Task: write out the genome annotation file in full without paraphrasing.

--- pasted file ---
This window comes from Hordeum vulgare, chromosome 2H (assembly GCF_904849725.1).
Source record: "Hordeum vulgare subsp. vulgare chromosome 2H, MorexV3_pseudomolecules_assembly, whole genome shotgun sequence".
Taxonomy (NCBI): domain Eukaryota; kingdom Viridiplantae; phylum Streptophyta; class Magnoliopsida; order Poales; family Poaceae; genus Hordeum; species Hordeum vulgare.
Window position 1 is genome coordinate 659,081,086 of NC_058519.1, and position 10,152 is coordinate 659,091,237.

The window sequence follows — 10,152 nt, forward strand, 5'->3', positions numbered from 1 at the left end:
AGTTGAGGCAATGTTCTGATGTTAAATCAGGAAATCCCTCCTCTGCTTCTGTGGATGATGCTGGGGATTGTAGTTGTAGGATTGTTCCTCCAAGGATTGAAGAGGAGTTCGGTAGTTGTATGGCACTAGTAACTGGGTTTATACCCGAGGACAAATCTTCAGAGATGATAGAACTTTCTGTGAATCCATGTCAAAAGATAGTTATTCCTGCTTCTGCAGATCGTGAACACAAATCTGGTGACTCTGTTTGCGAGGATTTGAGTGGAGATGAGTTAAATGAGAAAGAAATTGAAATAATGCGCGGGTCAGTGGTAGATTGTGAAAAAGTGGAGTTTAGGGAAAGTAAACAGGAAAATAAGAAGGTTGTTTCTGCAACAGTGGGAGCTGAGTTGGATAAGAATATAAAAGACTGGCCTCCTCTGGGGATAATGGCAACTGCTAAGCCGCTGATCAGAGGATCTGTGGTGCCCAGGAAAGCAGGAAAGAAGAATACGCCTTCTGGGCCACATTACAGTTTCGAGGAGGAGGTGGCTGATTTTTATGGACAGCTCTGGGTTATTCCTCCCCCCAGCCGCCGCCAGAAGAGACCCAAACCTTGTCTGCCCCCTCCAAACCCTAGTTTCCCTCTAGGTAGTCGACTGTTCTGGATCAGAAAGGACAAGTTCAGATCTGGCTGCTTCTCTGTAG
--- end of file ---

This window comes from Hordeum vulgare, chromosome 2H (assembly GCF_904849725.1).
Source record: "Hordeum vulgare subsp. vulgare chromosome 2H, MorexV3_pseudomolecules_assembly, whole genome shotgun sequence".
Taxonomy (NCBI): domain Eukaryota; kingdom Viridiplantae; phylum Streptophyta; class Magnoliopsida; order Poales; family Poaceae; genus Hordeum; species Hordeum vulgare.
Window position 1 is genome coordinate 659,081,086 of NC_058519.1, and position 10,152 is coordinate 659,091,237.

The window sequence follows — 10,152 nt, forward strand, 5'->3', positions numbered from 1 at the left end:
AGTTGAGGCAATGTTCTGATGTTAAATCAGGAAATCCCTCCTCTGCTTCTGTGGATGATGCTGGGGATTGTAGTTGTAGGATTGTTCCTCCAAGGATTGAAGAGGAGTTCGGTAGTTGTATGGCACTAGTAACTGGGTTTATACCCGAGGACAAATCTTCAGAGATGATAGAACTTTCTGTGAATCCATGTCAAAAGATAGTTATTCCTGCTTCTGCAGATCGTGAACACAAATCTGGTGACTCTGTTTGCGAGGATTTGAGTGGAGATGAGTTAAATGAGAAAGAAATTGAAATAATGCGCGGGTCAGTGGTAGATTGTGAAAAAGTGGAGTTTAGGGAAAGTAAACAGGAAAATAAGAAGGTTGTTTCTGCAACAGTGGGAGCTGAGTTGGATAAGAATATAAAAGACTGGCCTCCTCTGGGGATAATGGCAACTGCTAAGCCGCTGATCAGAGGATCTGTGGTGCCCAGGAAAGCAGGAAAGAAGAATACGCCTTCTGGGCCACATTACAGTTTCGAGGAGGAGGTGGCTGATTTTTATGGACAGCTCTGGGTTATTCCTCCCCCCAGCCGCCGCCAGAAGAGACCCAAACCTTGTCTGCCCCCTCCAAACCCTAGTTTCCCTCTAGGTAGTCGACTGTTCTGGATCAGAAAGGACAAGTTCAGATCTGGCTGCTTCTCTGTAG